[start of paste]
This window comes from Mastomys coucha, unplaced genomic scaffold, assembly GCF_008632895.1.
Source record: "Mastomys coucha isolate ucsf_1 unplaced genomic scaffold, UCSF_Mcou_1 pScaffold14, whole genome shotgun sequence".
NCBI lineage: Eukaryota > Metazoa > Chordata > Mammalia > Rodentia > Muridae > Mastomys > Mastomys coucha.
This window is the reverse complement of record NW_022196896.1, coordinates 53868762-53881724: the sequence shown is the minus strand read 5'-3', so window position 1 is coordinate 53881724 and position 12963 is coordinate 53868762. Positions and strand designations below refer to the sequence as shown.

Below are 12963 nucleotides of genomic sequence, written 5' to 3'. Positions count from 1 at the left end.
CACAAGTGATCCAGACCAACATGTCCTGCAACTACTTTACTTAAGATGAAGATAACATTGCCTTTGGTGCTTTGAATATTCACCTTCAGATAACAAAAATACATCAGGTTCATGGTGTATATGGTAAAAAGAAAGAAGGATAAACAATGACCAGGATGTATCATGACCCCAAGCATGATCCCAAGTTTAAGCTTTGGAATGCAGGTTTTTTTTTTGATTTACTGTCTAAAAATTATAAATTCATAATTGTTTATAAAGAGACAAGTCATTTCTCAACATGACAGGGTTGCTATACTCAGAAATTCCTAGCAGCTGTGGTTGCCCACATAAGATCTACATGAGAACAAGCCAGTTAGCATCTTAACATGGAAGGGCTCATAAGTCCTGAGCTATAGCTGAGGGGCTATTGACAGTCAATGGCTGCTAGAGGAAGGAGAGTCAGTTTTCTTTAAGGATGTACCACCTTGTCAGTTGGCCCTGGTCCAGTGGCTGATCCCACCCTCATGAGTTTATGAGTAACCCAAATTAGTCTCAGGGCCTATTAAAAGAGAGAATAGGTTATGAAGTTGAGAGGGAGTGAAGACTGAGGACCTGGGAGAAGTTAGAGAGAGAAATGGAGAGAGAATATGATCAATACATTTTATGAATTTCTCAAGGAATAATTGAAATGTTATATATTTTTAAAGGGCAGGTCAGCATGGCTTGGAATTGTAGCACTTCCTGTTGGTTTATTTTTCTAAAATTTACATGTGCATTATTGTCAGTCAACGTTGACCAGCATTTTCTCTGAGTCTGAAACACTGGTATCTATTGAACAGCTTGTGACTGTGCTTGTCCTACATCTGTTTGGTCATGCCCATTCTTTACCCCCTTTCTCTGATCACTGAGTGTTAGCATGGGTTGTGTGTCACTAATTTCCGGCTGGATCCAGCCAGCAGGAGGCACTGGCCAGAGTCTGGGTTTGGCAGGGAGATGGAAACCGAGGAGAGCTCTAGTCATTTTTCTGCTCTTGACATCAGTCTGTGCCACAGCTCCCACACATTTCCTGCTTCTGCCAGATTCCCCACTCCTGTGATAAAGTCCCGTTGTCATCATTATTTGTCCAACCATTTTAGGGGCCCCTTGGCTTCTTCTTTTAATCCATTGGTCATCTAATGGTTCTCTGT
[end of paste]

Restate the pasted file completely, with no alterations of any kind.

This window comes from Mastomys coucha, unplaced genomic scaffold, assembly GCF_008632895.1.
Source record: "Mastomys coucha isolate ucsf_1 unplaced genomic scaffold, UCSF_Mcou_1 pScaffold14, whole genome shotgun sequence".
NCBI lineage: Eukaryota > Metazoa > Chordata > Mammalia > Rodentia > Muridae > Mastomys > Mastomys coucha.
This window is the reverse complement of record NW_022196896.1, coordinates 53868762-53881724: the sequence shown is the minus strand read 5'-3', so window position 1 is coordinate 53881724 and position 12963 is coordinate 53868762. Positions and strand designations below refer to the sequence as shown.

Below are 12963 nucleotides of genomic sequence, written 5' to 3'. Positions count from 1 at the left end.
CACAAGTGATCCAGACCAACATGTCCTGCAACTACTTTACTTAAGATGAAGATAACATTGCCTTTGGTGCTTTGAATATTCACCTTCAGATAACAAAAATACATCAGGTTCATGGTGTATATGGTAAAAAGAAAGAAGGATAAACAATGACCAGGATGTATCATGACCCCAAGCATGATCCCAAGTTTAAGCTTTGGAATGCAGGTTTTTTTTTTGATTTACTGTCTAAAAATTATAAATTCATAATTGTTTATAAAGAGACAAGTCATTTCTCAACATGACAGGGTTGCTATACTCAGAAATTCCTAGCAGCTGTGGTTGCCCACATAAGATCTACATGAGAACAAGCCAGTTAGCATCTTAACATGGAAGGGCTCATAAGTCCTGAGCTATAGCTGAGGGGCTATTGACAGTCAATGGCTGCTAGAGGAAGGAGAGTCAGTTTTCTTTAAGGATGTACCACCTTGTCAGTTGGCCCTGGTCCAGTGGCTGATCCCACCCTCATGAGTTTATGAGTAACCCAAATTAGTCTCAGGGCCTATTAAAAGAGAGAATAGGTTATGAAGTTGAGAGGGAGTGAAGACTGAGGACCTGGGAGAAGTTAGAGAGAGAAATGGAGAGAGAATATGATCAATACATTTTATGAATTTCTCAAGGAATAATTGAAATGTTATATATTTTTAAAGGGCAGGTCAGCATGGCTTGGAATTGTAGCACTTCCTGTTGGTTTATTTTTCTAAAATTTACATGTGCATTATTGTCAGTCAACGTTGACCAGCATTTTCTCTGAGTCTGAAACACTGGTATCTATTGAACAGCTTGTGACTGTGCTTGTCCTACATCTGTTTGGTCATGCCCATTCTTTACCCCCTTTCTCTGATCACTGAGTGTTAGCATGGGTTGTGTGTCACTAATTTCCGGCTGGATCCAGCCAGCAGGAGGCACTGGCCAGAGTCTGGGTTTGGCAGGGAGATGGAAACCGAGGAGAGCTCTAGTCATTTTTCTGCTCTTGACATCAGTCTGTGCCACAGCTCCCACACATTTCCTGCTTCTGCCAGATTCCCCACTCCTGTGATAAAGTCCCGTTGTCATCATTATTTGTCCAACCATTTTAGGGGCCCCTTGGCTTCTTCTTTTAATCCATTGGTCATCTAATGGTTCTCTGT